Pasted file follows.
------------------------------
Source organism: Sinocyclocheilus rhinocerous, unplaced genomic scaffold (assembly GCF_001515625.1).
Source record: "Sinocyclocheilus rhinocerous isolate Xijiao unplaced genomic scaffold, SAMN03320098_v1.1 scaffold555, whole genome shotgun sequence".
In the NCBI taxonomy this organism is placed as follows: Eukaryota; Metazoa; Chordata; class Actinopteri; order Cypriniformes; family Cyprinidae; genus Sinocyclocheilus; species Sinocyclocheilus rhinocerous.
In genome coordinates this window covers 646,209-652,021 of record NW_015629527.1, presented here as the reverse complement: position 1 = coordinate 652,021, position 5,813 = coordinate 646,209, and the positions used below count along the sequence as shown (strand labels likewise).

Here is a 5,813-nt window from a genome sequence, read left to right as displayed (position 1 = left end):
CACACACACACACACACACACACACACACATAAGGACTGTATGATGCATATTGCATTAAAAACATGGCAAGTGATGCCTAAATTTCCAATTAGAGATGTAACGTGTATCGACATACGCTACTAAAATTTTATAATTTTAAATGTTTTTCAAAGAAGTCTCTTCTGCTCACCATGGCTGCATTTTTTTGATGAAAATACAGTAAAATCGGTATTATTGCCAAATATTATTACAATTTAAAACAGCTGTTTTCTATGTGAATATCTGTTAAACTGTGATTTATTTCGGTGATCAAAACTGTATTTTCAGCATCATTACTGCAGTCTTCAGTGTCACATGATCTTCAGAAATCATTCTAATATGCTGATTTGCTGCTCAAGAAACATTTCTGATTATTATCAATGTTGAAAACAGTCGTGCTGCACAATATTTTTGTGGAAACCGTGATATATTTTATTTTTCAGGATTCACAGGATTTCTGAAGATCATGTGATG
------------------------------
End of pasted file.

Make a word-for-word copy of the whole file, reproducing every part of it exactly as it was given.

Source organism: Sinocyclocheilus rhinocerous, unplaced genomic scaffold (assembly GCF_001515625.1).
Source record: "Sinocyclocheilus rhinocerous isolate Xijiao unplaced genomic scaffold, SAMN03320098_v1.1 scaffold555, whole genome shotgun sequence".
In the NCBI taxonomy this organism is placed as follows: Eukaryota; Metazoa; Chordata; class Actinopteri; order Cypriniformes; family Cyprinidae; genus Sinocyclocheilus; species Sinocyclocheilus rhinocerous.
In genome coordinates this window covers 646,209-652,021 of record NW_015629527.1, presented here as the reverse complement: position 1 = coordinate 652,021, position 5,813 = coordinate 646,209, and the positions used below count along the sequence as shown (strand labels likewise).

Here is a 5,813-nt window from a genome sequence, read left to right as displayed (position 1 = left end):
CACACACACACACACACACACACACACACATAAGGACTGTATGATGCATATTGCATTAAAAACATGGCAAGTGATGCCTAAATTTCCAATTAGAGATGTAACGTGTATCGACATACGCTACTAAAATTTTATAATTTTAAATGTTTTTCAAAGAAGTCTCTTCTGCTCACCATGGCTGCATTTTTTTGATGAAAATACAGTAAAATCGGTATTATTGCCAAATATTATTACAATTTAAAACAGCTGTTTTCTATGTGAATATCTGTTAAACTGTGATTTATTTCGGTGATCAAAACTGTATTTTCAGCATCATTACTGCAGTCTTCAGTGTCACATGATCTTCAGAAATCATTCTAATATGCTGATTTGCTGCTCAAGAAACATTTCTGATTATTATCAATGTTGAAAACAGTCGTGCTGCACAATATTTTTGTGGAAACCGTGATATATTTTATTTTTCAGGATTCACAGGATTTCTGAAGATCATGTGATG